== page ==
Internal Rate of Return (IRR) is the single rate of return at which the beginning market value plus additions grows to equal the ending market value minus withdrawals.
In my opinion IRR is most useful as a measurement of an individual holding. If you want to know how a particular position did during a particular time period in a particular portfolio, IRR is the “go-to” number.
IRR can also be useful in measuring how close you are to reaching a specific goal, since it is the hypothetical straight line between the beginning value and ending value of the time period.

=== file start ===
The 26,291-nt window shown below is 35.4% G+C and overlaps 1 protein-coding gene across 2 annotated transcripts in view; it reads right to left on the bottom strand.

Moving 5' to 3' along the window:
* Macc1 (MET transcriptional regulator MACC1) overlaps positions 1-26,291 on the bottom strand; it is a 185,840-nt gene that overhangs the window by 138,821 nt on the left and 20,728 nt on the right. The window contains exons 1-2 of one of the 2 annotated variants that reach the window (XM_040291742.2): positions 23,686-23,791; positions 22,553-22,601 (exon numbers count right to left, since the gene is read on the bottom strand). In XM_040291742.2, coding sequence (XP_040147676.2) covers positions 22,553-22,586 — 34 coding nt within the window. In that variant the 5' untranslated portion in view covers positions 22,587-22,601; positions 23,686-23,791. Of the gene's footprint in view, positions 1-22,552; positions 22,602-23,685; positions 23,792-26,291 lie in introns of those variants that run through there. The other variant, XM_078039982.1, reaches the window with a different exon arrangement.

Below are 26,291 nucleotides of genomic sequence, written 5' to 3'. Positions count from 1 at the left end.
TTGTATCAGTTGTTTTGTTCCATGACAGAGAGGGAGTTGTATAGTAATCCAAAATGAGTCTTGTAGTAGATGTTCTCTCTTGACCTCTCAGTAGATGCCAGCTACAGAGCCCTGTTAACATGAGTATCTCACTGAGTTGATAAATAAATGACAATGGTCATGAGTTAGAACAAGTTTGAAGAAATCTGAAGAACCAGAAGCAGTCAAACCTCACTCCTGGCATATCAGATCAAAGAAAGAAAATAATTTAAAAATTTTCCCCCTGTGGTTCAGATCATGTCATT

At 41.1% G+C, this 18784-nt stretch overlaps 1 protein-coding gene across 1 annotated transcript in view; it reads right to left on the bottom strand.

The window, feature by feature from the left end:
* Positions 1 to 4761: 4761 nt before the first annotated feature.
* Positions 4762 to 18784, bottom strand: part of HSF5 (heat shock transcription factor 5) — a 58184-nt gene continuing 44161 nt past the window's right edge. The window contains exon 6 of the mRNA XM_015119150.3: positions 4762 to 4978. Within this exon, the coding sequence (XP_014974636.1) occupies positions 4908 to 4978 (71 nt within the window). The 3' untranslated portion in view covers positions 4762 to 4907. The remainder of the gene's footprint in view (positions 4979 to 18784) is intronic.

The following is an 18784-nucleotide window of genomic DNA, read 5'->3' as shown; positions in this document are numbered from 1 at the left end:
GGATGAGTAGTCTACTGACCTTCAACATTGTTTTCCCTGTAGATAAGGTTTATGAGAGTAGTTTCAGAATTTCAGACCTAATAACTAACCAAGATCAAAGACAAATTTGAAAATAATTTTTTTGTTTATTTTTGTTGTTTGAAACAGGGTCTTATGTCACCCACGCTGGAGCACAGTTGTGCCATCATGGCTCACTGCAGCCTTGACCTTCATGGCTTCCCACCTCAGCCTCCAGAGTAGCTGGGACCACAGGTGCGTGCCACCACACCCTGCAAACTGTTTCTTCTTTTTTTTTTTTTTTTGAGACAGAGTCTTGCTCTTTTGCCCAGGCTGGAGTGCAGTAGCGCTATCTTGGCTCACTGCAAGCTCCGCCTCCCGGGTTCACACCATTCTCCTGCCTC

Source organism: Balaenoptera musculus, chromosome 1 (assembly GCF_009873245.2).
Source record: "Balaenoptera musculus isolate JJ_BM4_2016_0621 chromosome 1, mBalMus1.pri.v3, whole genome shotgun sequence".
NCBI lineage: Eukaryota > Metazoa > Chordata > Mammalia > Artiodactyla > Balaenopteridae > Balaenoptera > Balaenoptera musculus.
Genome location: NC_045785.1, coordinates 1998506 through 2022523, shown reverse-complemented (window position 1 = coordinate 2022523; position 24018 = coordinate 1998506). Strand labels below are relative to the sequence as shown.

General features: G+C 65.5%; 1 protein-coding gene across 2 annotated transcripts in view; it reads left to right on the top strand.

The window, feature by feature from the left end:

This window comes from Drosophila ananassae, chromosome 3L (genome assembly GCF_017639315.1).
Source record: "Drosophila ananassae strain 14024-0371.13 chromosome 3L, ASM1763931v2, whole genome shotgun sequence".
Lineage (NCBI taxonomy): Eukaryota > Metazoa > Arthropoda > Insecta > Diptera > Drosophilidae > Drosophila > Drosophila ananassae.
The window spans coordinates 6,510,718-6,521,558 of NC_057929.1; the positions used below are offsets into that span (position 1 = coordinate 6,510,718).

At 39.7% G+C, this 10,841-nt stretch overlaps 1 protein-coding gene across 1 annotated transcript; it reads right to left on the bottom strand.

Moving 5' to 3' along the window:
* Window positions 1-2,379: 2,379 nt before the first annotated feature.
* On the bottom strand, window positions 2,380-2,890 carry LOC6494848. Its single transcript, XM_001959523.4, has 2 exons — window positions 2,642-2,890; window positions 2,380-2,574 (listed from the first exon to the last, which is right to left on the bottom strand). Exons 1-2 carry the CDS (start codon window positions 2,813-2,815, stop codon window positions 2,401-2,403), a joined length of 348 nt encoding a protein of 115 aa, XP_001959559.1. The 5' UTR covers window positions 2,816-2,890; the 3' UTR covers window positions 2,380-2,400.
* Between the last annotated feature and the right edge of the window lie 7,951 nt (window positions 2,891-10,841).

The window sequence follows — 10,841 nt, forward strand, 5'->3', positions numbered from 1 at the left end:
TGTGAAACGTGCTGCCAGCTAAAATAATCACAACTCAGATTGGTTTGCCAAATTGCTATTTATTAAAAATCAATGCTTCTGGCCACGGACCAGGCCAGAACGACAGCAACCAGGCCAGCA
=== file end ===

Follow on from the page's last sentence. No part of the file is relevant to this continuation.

But sometimes the IRR produces strange or counter-intuitive results — usually due to the size and timing of cash flows.
The 4 main situations that can skew the IRR are:
- a cash flow that is large relative to the total position which occurs on either the first or last day of the month (or reporting period).
- a cash flow that is large in comparison to other cash flows in the month which occurs near the last day of the month.
- large cash flows which occur during a period of market volatility.
- reporting on a short time period that included a volatile market swing.
If you see an usually high or low IRR, check for one of the above conditions and re-run the intervals without breaking around large cash flows. This will typically resolve the issue. If it doesn’t you may have one of those “strange but true” performance numbers, but hopefully you can explain to the client what caused it because you recognize one of the 4 conditions above.